When it comes to keeping your family together—in the United States—no one will fight harder for you than the law professionals at The Guerra Law Firm. And that’s because our attorneys and paralegals are also immigrants who have come to this great country in pursuit of life, liberty, and the pursuit of happiness—also known as the American dream.

We have the compassion, the knowledge, and the specialized family-based immigration experience to help you and your family determine the next best steps in your legal journey.

FAQ's (frequently asked questions)

The rules and regulations surrounding family-based immigration can be confusing, overwhelming, and daunting. Let us provide some overarching answers to your questions.

I am a United States Citizen or a Legal Permanent Resident, and I want to apply for residency for one of my family members—can I do this?

Yes. We can help you apply for a visa for your family member to eventually become a legal permanent resident.

What’s the typical process, and how long does it take for my family member to become a legal permanent resident?

The process and length of time varies depending on what classification US immigration law places your family member into—either “immediate relatives” or “priority-based relatives.”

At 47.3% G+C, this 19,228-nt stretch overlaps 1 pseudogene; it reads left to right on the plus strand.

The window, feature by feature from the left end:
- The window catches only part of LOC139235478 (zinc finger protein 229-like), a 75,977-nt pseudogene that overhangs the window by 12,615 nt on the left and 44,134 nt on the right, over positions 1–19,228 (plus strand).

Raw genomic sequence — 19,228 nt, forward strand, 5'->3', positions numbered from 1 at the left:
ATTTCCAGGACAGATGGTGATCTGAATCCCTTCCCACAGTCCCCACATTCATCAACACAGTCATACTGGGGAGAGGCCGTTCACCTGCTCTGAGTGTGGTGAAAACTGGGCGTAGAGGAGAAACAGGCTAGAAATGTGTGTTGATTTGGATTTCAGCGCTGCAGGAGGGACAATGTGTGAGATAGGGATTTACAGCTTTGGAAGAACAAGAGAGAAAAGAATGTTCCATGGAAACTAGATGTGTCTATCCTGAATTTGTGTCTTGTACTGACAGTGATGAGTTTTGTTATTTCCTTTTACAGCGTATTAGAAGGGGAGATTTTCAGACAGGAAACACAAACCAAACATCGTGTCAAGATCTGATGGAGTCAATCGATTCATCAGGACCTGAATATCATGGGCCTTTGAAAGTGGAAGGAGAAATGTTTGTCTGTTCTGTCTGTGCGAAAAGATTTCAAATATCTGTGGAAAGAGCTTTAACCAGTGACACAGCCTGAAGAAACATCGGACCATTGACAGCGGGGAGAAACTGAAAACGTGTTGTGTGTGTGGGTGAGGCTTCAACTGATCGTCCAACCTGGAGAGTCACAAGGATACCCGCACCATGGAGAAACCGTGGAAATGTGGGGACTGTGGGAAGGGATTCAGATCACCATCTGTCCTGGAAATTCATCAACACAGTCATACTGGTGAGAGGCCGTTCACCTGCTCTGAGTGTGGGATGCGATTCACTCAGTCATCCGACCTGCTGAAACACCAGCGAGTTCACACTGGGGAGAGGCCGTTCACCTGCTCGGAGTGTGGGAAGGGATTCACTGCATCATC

Who would be considered an “immediate relative?”

According to US immigration law, “immediate relatives” fall into one of the following three categories:

  • Spouse of a US citizen;
  • Parent of a US citizen, 21 years or older;
  • Sons and daughters of US citizens, under 21 years old (includes step-children in certain situations) 


Who would be considered a “priority-based relative?”

According to US immigration law, “priority-based relatives” fall into one of the following categories:

  • Unmarried sons and daughters of US citizens, 21 years or older
  • Spouse or child of legal permanent residents
  • Unmarried sons and daughters of legal permanent residents, under 21 years old
  • Sons and daughters of US citizens, 21 years or older
  • Married sons and daughters of US citizens, 21 years or older
  • Brothers or sisters of US citizens
My family member falls into one of the categories listed above, but we’re having issues obtaining residency due to grounds of inadmissibility. What are “Grounds of Inadmissibility” anyway?

Grounds of Inadmissibility can include but are not limited to the following:

  • Entering the country without a visa
  • Overstaying a visa
  • Criminal convictions
My family member may need a waiver to forgive a ground of inadmissibility. Can you help?

Yes. We will help you first determine whether or not your family member actually needs a waiver, and then we will help you obtain this waiver and expedite the path to residency.